Investigating accountability and governance practices in joint development zones: a case study of Nigeria and Sao Tome & Principe’s Joint Development Zone.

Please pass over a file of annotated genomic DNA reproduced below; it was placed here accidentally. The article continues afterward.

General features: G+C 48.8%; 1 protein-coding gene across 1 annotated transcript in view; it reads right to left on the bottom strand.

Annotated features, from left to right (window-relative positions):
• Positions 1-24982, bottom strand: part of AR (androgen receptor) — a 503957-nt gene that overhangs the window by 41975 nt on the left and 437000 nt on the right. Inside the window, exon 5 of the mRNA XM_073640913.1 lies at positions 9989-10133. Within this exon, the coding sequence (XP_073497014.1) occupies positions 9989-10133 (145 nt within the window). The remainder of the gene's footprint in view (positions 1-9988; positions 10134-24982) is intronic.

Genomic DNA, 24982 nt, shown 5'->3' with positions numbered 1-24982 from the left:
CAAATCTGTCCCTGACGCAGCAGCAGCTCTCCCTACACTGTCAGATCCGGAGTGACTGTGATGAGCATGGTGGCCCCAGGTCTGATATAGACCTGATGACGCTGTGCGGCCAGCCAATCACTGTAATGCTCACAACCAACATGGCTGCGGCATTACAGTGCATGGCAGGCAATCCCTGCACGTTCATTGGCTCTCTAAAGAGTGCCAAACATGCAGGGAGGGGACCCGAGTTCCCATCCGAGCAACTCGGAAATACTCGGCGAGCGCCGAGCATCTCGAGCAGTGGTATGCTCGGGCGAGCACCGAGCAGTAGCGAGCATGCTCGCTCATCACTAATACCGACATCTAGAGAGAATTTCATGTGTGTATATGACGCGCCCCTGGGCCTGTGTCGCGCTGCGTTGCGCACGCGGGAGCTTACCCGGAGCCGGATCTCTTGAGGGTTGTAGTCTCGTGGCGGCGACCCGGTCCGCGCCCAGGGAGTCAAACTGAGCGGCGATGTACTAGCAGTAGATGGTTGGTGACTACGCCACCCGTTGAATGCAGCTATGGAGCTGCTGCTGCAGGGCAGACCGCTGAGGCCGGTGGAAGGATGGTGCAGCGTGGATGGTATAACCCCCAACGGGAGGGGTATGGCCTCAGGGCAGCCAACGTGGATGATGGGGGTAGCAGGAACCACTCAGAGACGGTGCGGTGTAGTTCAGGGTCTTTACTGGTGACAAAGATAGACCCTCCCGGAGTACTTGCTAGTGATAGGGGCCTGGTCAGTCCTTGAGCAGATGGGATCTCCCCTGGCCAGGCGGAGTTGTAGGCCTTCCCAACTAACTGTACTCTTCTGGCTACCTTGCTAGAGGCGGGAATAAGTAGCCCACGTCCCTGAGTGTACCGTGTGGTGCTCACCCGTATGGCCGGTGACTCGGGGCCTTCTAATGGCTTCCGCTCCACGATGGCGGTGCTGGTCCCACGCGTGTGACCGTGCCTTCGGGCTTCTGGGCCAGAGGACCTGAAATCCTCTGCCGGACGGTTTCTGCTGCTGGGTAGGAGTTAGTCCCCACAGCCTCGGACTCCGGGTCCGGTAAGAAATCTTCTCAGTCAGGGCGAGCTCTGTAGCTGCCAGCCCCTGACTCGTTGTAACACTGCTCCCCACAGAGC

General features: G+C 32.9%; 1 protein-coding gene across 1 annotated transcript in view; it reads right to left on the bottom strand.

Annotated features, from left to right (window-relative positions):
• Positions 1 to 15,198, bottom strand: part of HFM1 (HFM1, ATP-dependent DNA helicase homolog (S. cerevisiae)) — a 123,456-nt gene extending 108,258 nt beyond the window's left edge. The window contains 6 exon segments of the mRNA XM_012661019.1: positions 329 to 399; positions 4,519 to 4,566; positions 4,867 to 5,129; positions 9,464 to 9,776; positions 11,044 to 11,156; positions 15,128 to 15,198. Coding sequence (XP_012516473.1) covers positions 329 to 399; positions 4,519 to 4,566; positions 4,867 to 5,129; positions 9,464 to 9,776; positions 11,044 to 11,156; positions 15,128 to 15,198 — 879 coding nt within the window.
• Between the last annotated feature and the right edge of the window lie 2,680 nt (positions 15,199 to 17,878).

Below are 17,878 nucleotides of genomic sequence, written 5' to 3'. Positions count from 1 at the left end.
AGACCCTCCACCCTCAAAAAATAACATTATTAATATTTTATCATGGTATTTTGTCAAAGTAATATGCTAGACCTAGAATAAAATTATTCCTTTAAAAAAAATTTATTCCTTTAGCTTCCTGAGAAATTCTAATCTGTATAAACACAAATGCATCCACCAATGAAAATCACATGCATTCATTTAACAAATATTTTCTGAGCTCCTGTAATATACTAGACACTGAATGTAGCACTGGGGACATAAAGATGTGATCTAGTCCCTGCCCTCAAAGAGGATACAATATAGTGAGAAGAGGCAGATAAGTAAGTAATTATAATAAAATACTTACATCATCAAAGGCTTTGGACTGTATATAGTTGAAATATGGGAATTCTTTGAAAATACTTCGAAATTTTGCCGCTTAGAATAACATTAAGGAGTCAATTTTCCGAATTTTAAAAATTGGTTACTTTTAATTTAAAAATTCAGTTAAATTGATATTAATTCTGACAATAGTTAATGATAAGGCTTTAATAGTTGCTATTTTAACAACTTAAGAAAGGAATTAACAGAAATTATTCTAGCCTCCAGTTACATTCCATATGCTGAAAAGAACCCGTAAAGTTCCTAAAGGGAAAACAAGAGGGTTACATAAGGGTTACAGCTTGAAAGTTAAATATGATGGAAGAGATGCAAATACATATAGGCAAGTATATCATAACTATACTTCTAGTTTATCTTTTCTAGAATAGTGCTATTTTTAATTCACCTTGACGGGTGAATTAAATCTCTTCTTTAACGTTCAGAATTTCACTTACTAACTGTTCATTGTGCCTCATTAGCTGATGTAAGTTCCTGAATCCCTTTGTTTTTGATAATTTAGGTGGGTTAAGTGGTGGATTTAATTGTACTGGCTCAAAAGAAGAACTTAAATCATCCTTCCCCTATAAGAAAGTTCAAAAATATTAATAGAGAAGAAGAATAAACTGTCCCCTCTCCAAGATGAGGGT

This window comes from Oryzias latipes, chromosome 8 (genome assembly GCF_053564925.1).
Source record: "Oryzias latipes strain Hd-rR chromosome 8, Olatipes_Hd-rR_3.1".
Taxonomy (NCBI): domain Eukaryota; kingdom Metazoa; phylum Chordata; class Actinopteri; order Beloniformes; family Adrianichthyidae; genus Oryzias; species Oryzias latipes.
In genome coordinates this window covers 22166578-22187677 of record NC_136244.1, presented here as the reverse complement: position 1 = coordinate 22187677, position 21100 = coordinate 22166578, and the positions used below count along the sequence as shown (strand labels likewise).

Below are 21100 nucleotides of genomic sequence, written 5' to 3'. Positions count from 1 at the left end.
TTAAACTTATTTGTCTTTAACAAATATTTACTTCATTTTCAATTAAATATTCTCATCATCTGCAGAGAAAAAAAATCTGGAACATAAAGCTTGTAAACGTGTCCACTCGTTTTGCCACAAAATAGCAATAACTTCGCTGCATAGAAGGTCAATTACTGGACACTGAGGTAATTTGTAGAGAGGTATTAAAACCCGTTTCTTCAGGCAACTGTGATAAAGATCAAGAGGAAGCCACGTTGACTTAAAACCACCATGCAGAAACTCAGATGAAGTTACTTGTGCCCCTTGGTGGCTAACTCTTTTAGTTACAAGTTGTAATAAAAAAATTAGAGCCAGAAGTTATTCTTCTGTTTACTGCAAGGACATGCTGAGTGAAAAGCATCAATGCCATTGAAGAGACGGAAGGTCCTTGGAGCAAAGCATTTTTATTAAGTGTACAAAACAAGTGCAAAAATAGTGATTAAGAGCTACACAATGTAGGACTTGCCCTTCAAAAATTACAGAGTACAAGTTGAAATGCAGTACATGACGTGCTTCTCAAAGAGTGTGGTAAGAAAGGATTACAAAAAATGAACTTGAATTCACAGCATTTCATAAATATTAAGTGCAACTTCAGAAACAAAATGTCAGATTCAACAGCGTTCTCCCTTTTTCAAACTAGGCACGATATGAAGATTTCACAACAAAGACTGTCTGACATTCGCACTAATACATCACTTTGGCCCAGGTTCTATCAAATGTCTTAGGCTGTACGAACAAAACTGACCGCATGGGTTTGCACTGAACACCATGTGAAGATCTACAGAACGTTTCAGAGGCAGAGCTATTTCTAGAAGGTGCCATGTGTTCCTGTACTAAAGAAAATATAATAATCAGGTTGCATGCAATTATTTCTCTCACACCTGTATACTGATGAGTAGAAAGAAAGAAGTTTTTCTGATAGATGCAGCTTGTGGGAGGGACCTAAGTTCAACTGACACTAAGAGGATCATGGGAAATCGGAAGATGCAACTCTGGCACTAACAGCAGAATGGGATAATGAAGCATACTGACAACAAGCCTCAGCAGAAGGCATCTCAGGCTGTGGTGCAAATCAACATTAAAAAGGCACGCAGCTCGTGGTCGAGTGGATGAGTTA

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This study critically assesses the appropriateness of the governance system used to control all aspects of oil exploration and production within the Nigeria São Tomé and Príncipe Joint Development Zone (NSTP-JDZ). The motivation for carrying out the research emerged from a review of the literature on oil and gas joint venture operations which straddle more than one country’s borders. In the case of the NSTP-JDZ, several reports had criticised its governance practices but had failed to provide a rigorous analysis to substantiate their claims. The study therefore contributes to the literature relating to the governance of oil and gas joint development zones. A mixed method approach was used in the empirical research and the results were analysed against a globally acknowledged good governance theoretical framework. The results confirmed that there are major flaws in the NSTP-JDZ governance system, although there are also positive aspects of the practices. Four areas of concern were identified: Firstly, inadequate personnel skills were impairing management of the zone to such an extent that it could not be guaranteed that resources will be safeguarded for the benefits of future generation. Secondly, control of resources was severely impaired by an uncertainty about who had the authority to implement actions and, of more concern, by political and other conflicting interventions in the management decisions of the NSTP-JDA. Thirdly, the findings indicated the need for improvement in the audit procedures and communication culture between local communities and NSTP-JDZ operators. Lastly, there was a body of opinion that employment practices within the zone were unfair. In addition to identifying the above deficiencies in the governance system, the study has identified and analysed differences in views on governance issues between key stakeholders in the zone. These differences are important as they may well pinpoint why the governance system is deficient and, more importantly, reveal how the governance system can be improved. The vested interests of stakeholders are known to shape stakeholder views and, when there are stakeholders from different countries representing their nation’s interests, these differences can be acute; the findings may be extrapolated to other joint development zones although the various characteristics of the parties involved in each zone will affect the degree to which it is applicable. Finally, the study may have significant economic consequences for both Nigeria and the São Tomé and Príncipe - bearing in mind the importance of oil resources to both countries.
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